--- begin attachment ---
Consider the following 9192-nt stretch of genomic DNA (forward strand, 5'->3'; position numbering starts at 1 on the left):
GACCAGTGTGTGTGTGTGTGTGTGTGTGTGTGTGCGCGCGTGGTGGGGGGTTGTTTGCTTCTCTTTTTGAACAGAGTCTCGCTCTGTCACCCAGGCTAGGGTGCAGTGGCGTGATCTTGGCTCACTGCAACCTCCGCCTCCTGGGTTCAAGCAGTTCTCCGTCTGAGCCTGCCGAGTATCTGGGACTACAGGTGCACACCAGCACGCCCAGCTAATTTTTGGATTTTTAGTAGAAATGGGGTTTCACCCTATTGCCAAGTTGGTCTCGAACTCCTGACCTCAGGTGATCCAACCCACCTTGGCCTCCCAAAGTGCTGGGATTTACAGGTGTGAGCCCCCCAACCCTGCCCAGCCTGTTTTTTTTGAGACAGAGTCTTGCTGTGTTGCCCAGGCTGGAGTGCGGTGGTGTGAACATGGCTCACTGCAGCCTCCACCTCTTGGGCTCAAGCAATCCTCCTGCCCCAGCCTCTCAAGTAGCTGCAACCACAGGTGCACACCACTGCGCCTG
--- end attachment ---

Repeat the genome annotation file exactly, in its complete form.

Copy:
Consider the following 9192-nt stretch of genomic DNA (forward strand, 5'->3'; position numbering starts at 1 on the left):
GACCAGTGTGTGTGTGTGTGTGTGTGTGTGTGTGCGCGCGTGGTGGGGGGTTGTTTGCTTCTCTTTTTGAACAGAGTCTCGCTCTGTCACCCAGGCTAGGGTGCAGTGGCGTGATCTTGGCTCACTGCAACCTCCGCCTCCTGGGTTCAAGCAGTTCTCCGTCTGAGCCTGCCGAGTATCTGGGACTACAGGTGCACACCAGCACGCCCAGCTAATTTTTGGATTTTTAGTAGAAATGGGGTTTCACCCTATTGCCAAGTTGGTCTCGAACTCCTGACCTCAGGTGATCCAACCCACCTTGGCCTCCCAAAGTGCTGGGATTTACAGGTGTGAGCCCCCCAACCCTGCCCAGCCTGTTTTTTTTGAGACAGAGTCTTGCTGTGTTGCCCAGGCTGGAGTGCGGTGGTGTGAACATGGCTCACTGCAGCCTCCACCTCTTGGGCTCAAGCAATCCTCCTGCCCCAGCCTCTCAAGTAGCTGCAACCACAGGTGCACACCACTGCGCCTG